Clinical differences between pulmonary and extrapulmonary acute respiratory distress syndrome: a retrospective cohort study of prospectively collected data in Japan

Keisuke Anan, Kodai Kawamura, Moritaka Suga, Kazuya Ichikado


Background: Although acute respiratory distress syndrome (ARDS) reportedly shows various clinical phenotypes with different risk and prognostic factors, few studies have assessed the clinical features and prognosis of pulmonary and extrapulmonary ARDS. The aim of the present study was to investigate clinical differences between pulmonary and extrapulmonary ARDS.
Methods: In total, 200 patients who met the Berlin criteria and were diagnosed with ARDS between October 2004 and September 2017 were included. We classified the patients into pulmonary and extrapulmonary ARDS groups. Both groups were assessed for 60-day mortality, duration of ventilation, and other clinical features.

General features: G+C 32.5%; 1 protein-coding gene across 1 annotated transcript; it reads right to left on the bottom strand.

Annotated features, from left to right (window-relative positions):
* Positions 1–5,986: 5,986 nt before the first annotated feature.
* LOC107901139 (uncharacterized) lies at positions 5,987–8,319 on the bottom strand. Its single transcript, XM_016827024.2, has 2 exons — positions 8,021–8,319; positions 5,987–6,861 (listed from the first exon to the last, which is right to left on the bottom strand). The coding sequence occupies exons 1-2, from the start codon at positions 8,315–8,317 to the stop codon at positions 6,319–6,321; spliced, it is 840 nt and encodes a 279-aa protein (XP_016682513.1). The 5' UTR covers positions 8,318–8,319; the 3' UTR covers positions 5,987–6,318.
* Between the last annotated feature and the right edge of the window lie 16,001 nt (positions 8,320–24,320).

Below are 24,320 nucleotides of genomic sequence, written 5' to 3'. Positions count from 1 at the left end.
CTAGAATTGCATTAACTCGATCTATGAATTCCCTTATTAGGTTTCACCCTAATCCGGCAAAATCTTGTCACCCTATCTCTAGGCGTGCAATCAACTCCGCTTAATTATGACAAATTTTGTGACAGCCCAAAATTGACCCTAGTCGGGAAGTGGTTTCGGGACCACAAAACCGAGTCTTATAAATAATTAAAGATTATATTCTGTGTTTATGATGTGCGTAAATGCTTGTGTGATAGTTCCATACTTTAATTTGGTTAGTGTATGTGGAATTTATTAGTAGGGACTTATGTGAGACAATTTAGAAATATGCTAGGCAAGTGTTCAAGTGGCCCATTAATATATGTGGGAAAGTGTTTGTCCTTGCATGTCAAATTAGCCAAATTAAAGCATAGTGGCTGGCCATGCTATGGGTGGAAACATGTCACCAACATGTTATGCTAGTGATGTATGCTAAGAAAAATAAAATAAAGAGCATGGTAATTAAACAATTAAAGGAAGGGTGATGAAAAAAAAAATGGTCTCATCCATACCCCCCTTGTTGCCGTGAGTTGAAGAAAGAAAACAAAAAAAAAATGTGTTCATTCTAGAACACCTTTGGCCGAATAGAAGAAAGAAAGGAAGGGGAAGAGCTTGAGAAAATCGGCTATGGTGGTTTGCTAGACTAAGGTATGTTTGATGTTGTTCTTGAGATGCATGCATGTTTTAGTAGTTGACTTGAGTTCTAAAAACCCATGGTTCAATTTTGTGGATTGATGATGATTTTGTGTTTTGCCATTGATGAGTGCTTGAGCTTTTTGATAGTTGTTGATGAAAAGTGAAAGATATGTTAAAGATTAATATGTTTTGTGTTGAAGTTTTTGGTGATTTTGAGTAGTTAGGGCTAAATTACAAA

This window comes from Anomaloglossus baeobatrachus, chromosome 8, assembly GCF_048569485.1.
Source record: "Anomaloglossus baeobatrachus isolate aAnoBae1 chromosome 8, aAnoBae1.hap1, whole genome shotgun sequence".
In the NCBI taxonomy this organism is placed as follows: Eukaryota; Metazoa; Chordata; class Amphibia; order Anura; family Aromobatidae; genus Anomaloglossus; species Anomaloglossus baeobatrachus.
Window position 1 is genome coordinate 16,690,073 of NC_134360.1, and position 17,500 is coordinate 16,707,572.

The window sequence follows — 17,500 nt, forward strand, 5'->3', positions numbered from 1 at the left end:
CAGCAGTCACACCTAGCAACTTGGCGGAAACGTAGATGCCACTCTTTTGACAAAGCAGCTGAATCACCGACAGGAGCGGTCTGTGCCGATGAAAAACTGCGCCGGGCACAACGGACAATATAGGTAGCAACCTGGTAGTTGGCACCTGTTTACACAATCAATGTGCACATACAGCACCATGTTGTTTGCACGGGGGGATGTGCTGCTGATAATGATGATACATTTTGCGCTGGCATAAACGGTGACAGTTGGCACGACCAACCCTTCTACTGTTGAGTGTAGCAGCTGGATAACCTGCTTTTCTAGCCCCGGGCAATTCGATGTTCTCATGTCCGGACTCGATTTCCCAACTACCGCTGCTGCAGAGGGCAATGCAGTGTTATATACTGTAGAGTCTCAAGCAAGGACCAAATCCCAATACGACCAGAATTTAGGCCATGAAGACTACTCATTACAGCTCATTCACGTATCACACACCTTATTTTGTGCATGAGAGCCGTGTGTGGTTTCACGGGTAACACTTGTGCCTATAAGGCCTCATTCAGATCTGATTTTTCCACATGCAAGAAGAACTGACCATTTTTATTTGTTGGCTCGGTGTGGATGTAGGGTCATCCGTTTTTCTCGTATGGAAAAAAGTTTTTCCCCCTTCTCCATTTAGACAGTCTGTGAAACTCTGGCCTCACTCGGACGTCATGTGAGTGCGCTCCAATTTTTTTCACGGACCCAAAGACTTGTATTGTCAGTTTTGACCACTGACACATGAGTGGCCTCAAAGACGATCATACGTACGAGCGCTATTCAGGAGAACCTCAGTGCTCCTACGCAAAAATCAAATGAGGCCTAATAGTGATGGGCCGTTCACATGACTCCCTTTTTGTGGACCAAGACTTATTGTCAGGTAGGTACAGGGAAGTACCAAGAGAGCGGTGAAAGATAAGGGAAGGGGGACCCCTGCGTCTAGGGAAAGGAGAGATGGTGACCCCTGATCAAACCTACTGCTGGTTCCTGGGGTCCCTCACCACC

Results: There were 150 and 50 patients in the pulmonary and extrapulmonary ARDS groups, respectively. The two groups showed no significant differences in any assessment parameters except the serum lactate dehydrogenase (LDH) level, which was higher in the extrapulmonary ARDS group (P=0.01). After adjustment for potentially confounding covariates, there were no significant differences in 60-day mortality (P=0.99) and the duration of ventilation (P=0.45) between the two groups. Mortality was significantly associated with the disseminated intravascular coagulation (DIC) score, high-resolution computed tomography (HRCT) score, and serum LDH level in the pulmonary ARDS group and the DIC score and HRCT score in the extrapulmonary ARDS group.
Conclusions: Pulmonary and extrapulmonary ARDS may be comparable in terms of the prognosis and duration of ventilation. DIC and HRCT scores may be common clinical predictors of mortality with ARDS.